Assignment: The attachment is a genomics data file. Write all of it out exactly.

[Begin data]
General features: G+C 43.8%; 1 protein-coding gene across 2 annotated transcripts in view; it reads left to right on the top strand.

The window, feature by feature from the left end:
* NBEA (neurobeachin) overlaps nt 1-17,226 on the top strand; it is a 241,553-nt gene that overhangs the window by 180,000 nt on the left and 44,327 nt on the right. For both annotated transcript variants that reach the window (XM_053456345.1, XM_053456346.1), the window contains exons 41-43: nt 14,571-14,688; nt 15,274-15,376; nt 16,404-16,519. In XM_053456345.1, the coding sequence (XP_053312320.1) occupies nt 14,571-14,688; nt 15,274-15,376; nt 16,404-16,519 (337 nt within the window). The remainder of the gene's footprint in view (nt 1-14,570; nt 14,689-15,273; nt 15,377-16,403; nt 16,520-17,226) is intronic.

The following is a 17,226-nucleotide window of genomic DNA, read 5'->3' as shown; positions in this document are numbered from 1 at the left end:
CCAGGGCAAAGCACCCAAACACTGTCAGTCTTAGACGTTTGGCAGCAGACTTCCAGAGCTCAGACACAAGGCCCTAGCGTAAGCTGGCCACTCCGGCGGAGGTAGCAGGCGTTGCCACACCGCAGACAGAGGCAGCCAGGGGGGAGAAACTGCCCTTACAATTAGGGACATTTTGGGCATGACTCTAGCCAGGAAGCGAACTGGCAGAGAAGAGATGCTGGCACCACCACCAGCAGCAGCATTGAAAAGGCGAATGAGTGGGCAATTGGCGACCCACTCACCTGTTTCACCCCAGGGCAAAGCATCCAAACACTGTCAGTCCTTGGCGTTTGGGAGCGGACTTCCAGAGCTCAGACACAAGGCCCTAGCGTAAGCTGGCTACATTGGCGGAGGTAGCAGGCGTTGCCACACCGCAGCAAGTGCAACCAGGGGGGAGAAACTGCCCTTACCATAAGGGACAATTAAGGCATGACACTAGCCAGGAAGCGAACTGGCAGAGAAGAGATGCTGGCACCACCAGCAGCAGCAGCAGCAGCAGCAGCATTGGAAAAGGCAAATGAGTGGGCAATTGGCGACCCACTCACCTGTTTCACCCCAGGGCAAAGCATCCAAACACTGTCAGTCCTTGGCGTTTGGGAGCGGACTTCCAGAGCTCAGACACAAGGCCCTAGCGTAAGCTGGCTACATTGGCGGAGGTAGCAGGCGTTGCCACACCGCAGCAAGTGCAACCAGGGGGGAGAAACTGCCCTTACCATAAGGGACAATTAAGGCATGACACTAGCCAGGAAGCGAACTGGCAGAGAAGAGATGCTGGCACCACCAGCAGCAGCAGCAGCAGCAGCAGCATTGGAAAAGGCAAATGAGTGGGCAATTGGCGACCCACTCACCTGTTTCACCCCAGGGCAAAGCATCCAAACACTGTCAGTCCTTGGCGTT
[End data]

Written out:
General features: G+C 43.8%; 1 protein-coding gene across 2 annotated transcripts in view; it reads left to right on the top strand.

The window, feature by feature from the left end:
* NBEA (neurobeachin) overlaps nt 1-17,226 on the top strand; it is a 241,553-nt gene that overhangs the window by 180,000 nt on the left and 44,327 nt on the right. For both annotated transcript variants that reach the window (XM_053456345.1, XM_053456346.1), the window contains exons 41-43: nt 14,571-14,688; nt 15,274-15,376; nt 16,404-16,519. In XM_053456345.1, the coding sequence (XP_053312320.1) occupies nt 14,571-14,688; nt 15,274-15,376; nt 16,404-16,519 (337 nt within the window). The remainder of the gene's footprint in view (nt 1-14,570; nt 14,689-15,273; nt 15,377-16,403; nt 16,520-17,226) is intronic.

The following is a 17,226-nucleotide window of genomic DNA, read 5'->3' as shown; positions in this document are numbered from 1 at the left end:
CCAGGGCAAAGCACCCAAACACTGTCAGTCTTAGACGTTTGGCAGCAGACTTCCAGAGCTCAGACACAAGGCCCTAGCGTAAGCTGGCCACTCCGGCGGAGGTAGCAGGCGTTGCCACACCGCAGACAGAGGCAGCCAGGGGGGAGAAACTGCCCTTACAATTAGGGACATTTTGGGCATGACTCTAGCCAGGAAGCGAACTGGCAGAGAAGAGATGCTGGCACCACCACCAGCAGCAGCATTGAAAAGGCGAATGAGTGGGCAATTGGCGACCCACTCACCTGTTTCACCCCAGGGCAAAGCATCCAAACACTGTCAGTCCTTGGCGTTTGGGAGCGGACTTCCAGAGCTCAGACACAAGGCCCTAGCGTAAGCTGGCTACATTGGCGGAGGTAGCAGGCGTTGCCACACCGCAGCAAGTGCAACCAGGGGGGAGAAACTGCCCTTACCATAAGGGACAATTAAGGCATGACACTAGCCAGGAAGCGAACTGGCAGAGAAGAGATGCTGGCACCACCAGCAGCAGCAGCAGCAGCAGCAGCATTGGAAAAGGCAAATGAGTGGGCAATTGGCGACCCACTCACCTGTTTCACCCCAGGGCAAAGCATCCAAACACTGTCAGTCCTTGGCGTTTGGGAGCGGACTTCCAGAGCTCAGACACAAGGCCCTAGCGTAAGCTGGCTACATTGGCGGAGGTAGCAGGCGTTGCCACACCGCAGCAAGTGCAACCAGGGGGGAGAAACTGCCCTTACCATAAGGGACAATTAAGGCATGACACTAGCCAGGAAGCGAACTGGCAGAGAAGAGATGCTGGCACCACCAGCAGCAGCAGCAGCAGCAGCAGCATTGGAAAAGGCAAATGAGTGGGCAATTGGCGACCCACTCACCTGTTTCACCCCAGGGCAAAGCATCCAAACACTGTCAGTCCTTGGCGTT